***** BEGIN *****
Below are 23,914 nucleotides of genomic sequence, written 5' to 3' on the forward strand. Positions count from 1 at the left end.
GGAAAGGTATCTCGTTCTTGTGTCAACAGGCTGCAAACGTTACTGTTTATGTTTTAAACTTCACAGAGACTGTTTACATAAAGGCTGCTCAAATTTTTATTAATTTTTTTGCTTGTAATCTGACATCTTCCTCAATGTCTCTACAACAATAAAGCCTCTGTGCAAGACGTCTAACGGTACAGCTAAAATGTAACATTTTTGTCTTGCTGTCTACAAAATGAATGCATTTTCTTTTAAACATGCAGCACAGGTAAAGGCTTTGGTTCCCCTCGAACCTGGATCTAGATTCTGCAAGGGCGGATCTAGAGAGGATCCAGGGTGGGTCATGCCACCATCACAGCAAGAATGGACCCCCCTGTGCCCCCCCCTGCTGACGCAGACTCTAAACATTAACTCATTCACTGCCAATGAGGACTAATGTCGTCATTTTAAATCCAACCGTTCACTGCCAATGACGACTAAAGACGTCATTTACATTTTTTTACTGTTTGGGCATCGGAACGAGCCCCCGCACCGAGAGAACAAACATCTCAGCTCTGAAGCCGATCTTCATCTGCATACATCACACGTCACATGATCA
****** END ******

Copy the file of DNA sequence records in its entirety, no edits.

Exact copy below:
Below are 23,914 nucleotides of genomic sequence, written 5' to 3' on the forward strand. Positions count from 1 at the left end.
GGAAAGGTATCTCGTTCTTGTGTCAACAGGCTGCAAACGTTACTGTTTATGTTTTAAACTTCACAGAGACTGTTTACATAAAGGCTGCTCAAATTTTTATTAATTTTTTTGCTTGTAATCTGACATCTTCCTCAATGTCTCTACAACAATAAAGCCTCTGTGCAAGACGTCTAACGGTACAGCTAAAATGTAACATTTTTGTCTTGCTGTCTACAAAATGAATGCATTTTCTTTTAAACATGCAGCACAGGTAAAGGCTTTGGTTCCCCTCGAACCTGGATCTAGATTCTGCAAGGGCGGATCTAGAGAGGATCCAGGGTGGGTCATGCCACCATCACAGCAAGAATGGACCCCCCTGTGCCCCCCCCTGCTGACGCAGACTCTAAACATTAACTCATTCACTGCCAATGAGGACTAATGTCGTCATTTTAAATCCAACCGTTCACTGCCAATGACGACTAAAGACGTCATTTACATTTTTTTACTGTTTGGGCATCGGAACGAGCCCCCGCACCGAGAGAACAAACATCTCAGCTCTGAAGCCGATCTTCATCTGCATACATCACACGTCACATGATCA